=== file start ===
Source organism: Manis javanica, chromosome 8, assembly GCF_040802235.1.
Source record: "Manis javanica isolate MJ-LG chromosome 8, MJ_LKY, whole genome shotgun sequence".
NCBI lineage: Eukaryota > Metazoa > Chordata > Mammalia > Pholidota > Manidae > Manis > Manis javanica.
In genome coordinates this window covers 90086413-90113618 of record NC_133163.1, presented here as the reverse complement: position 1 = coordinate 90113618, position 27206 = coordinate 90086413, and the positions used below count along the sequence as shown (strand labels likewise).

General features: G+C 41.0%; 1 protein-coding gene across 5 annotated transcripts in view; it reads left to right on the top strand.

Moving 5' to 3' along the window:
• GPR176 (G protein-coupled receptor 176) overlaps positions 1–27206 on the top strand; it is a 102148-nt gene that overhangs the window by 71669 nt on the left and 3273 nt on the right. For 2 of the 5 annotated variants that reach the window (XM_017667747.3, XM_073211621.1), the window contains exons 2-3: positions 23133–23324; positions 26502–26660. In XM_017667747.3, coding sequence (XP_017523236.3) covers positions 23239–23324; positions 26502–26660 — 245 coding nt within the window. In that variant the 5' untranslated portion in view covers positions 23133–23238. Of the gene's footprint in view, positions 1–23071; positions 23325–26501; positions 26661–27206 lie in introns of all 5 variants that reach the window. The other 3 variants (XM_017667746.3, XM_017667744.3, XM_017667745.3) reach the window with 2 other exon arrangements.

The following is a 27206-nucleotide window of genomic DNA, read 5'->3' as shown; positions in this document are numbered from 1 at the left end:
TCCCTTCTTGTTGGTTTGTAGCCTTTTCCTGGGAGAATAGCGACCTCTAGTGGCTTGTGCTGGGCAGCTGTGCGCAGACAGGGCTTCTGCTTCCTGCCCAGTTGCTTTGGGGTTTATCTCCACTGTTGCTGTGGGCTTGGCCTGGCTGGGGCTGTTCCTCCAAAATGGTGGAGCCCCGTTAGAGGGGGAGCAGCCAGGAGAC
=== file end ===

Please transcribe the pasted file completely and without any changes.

Source organism: Manis javanica, chromosome 8, assembly GCF_040802235.1.
Source record: "Manis javanica isolate MJ-LG chromosome 8, MJ_LKY, whole genome shotgun sequence".
NCBI lineage: Eukaryota > Metazoa > Chordata > Mammalia > Pholidota > Manidae > Manis > Manis javanica.
In genome coordinates this window covers 90086413-90113618 of record NC_133163.1, presented here as the reverse complement: position 1 = coordinate 90113618, position 27206 = coordinate 90086413, and the positions used below count along the sequence as shown (strand labels likewise).

General features: G+C 41.0%; 1 protein-coding gene across 5 annotated transcripts in view; it reads left to right on the top strand.

Moving 5' to 3' along the window:
• GPR176 (G protein-coupled receptor 176) overlaps positions 1–27206 on the top strand; it is a 102148-nt gene that overhangs the window by 71669 nt on the left and 3273 nt on the right. For 2 of the 5 annotated variants that reach the window (XM_017667747.3, XM_073211621.1), the window contains exons 2-3: positions 23133–23324; positions 26502–26660. In XM_017667747.3, coding sequence (XP_017523236.3) covers positions 23239–23324; positions 26502–26660 — 245 coding nt within the window. In that variant the 5' untranslated portion in view covers positions 23133–23238. Of the gene's footprint in view, positions 1–23071; positions 23325–26501; positions 26661–27206 lie in introns of all 5 variants that reach the window. The other 3 variants (XM_017667746.3, XM_017667744.3, XM_017667745.3) reach the window with 2 other exon arrangements.

The following is a 27206-nucleotide window of genomic DNA, read 5'->3' as shown; positions in this document are numbered from 1 at the left end:
TCCCTTCTTGTTGGTTTGTAGCCTTTTCCTGGGAGAATAGCGACCTCTAGTGGCTTGTGCTGGGCAGCTGTGCGCAGACAGGGCTTCTGCTTCCTGCCCAGTTGCTTTGGGGTTTATCTCCACTGTTGCTGTGGGCTTGGCCTGGCTGGGGCTGTTCCTCCAAAATGGTGGAGCCCCGTTAGAGGGGGAGCAGCCAGGAGAC